In the 1920s, Dr. Walter Plecker enacted what Branham calls a “paper genocide” of Virginia-based Native Americans by eliminating the option to identify oneself as an indigenous person when responding to the census. Plecker, along with the Anglo-Saxon Clubs of America, persuaded the Virginia General Assembly to pass the Racial Integrity Act of 1924, which stated that it was illegal for whites and non-whites to marry, and which recognized only two racial classifications: “white” and “colored.”
“Plecker was in a position of power—he was the head of Vital Records and Statistics for 32 years—and he believed in eugenics,” Branham noted. “He thought that you were either white or you were colored; to him, no Native Americans existed.”
As a result, Monacan people who moved away—often to marry whom they wanted and to generally escape the rampant racism in the area—would frequently be unable to locate family members upon their return.
The United States Supreme Court overturned the Racial Integrity Act in 1967, thus allowing Native Americans in Virginia to marry whom they chose and to change their birth certificates—for a fee, until 1997—to accurately convey their identities.
“When we went for state recognition, we had to mail off our birth certificates,” recalled Branham.
“If we hadn’t gone for state recognition, we never would have known that that documentation had been changed.”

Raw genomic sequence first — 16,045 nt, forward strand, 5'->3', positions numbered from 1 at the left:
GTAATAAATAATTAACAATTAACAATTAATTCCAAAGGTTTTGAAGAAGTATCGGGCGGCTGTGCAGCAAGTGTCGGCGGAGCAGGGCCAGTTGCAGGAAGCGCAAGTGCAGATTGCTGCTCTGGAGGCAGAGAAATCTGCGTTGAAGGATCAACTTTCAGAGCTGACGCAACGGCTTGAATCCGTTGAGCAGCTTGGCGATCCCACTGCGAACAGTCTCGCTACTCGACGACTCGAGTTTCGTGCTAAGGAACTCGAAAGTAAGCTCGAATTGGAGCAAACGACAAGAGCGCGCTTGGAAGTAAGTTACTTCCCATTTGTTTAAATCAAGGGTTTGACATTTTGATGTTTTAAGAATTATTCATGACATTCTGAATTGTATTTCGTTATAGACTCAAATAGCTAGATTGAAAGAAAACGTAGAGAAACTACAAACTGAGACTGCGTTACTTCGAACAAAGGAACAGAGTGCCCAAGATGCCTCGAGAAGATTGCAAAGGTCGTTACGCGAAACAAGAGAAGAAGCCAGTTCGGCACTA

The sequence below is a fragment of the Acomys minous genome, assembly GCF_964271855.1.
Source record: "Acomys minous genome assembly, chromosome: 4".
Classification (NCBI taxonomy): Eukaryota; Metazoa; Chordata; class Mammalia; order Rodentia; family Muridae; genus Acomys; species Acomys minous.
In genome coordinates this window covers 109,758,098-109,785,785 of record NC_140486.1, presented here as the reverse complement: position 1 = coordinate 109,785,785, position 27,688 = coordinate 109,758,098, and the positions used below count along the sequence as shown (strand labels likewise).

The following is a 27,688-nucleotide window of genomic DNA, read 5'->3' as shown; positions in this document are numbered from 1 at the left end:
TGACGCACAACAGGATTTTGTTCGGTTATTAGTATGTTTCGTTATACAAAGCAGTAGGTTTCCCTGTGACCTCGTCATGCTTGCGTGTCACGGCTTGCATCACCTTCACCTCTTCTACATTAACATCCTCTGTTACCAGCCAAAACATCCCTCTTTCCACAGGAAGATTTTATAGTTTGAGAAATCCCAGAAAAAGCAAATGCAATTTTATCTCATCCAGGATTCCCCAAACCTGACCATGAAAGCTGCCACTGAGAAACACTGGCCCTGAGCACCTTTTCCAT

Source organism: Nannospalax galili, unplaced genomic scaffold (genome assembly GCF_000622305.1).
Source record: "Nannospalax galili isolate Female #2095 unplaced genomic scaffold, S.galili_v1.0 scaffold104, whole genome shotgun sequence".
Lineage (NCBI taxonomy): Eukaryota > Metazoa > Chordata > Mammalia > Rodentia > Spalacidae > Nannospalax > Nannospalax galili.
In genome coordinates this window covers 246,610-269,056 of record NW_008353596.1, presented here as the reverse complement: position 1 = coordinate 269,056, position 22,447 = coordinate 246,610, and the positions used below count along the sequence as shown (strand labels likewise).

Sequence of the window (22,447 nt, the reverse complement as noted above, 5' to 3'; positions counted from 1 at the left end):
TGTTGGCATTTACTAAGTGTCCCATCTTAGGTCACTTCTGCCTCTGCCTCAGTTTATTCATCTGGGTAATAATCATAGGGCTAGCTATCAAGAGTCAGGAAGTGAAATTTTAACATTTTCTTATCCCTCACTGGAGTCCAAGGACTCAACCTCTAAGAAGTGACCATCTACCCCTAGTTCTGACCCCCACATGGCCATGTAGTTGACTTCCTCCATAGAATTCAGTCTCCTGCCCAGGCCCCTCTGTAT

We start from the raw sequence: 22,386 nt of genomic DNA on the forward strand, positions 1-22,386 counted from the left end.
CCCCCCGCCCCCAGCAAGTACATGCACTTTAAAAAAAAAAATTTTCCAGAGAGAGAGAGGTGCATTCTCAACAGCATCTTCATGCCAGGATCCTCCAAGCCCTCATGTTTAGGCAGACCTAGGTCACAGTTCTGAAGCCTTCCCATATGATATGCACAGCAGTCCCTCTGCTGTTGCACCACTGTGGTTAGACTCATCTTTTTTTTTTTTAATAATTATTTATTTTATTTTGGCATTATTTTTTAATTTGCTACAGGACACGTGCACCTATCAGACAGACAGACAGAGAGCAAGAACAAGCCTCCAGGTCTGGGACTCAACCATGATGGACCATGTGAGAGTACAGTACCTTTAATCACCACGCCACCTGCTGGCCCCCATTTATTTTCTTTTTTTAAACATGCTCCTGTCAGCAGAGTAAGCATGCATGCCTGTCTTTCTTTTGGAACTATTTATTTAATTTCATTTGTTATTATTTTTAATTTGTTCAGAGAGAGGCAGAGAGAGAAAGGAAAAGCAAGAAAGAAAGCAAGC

Branham chooses to see Plecker’s contemptible actions as a catalyst in the Monacan Nation’s journey to fully reclaim its identity.
“I’m a firm believer that in our walk in life, we have ups and downs and many side roads that are taken,” she stated. “Plecker was just a part of the plan that happened to happen to the Monacan people.”
Branham’s father, Ronnie, started the Monacan tribe as an entity along with his first cousin and founder of the Monacan Indian Nation Ancestral Museum, Phyllis Hicks. Ronnie Branham was the first elected chief of the Nation, and Hicks was an ordained minister who pastored the church that resides on the Monacans’ seven-and-a-half acres of land alongside the tribal schoolhouse (once used as both a school and a community meeting space) and the museum.
“This land is the heart and soul of our community,” said Branham. “If you take this away, it’s almost like ripping a heart away from a body. The history of generations and generations of our family—of kids playing in the creeks and running through the woods, of people going to the church and the school and attending functions—is here. Here I promote no negative energy. Everything here is positive for me because this has always been a positive and peaceful place in my life.”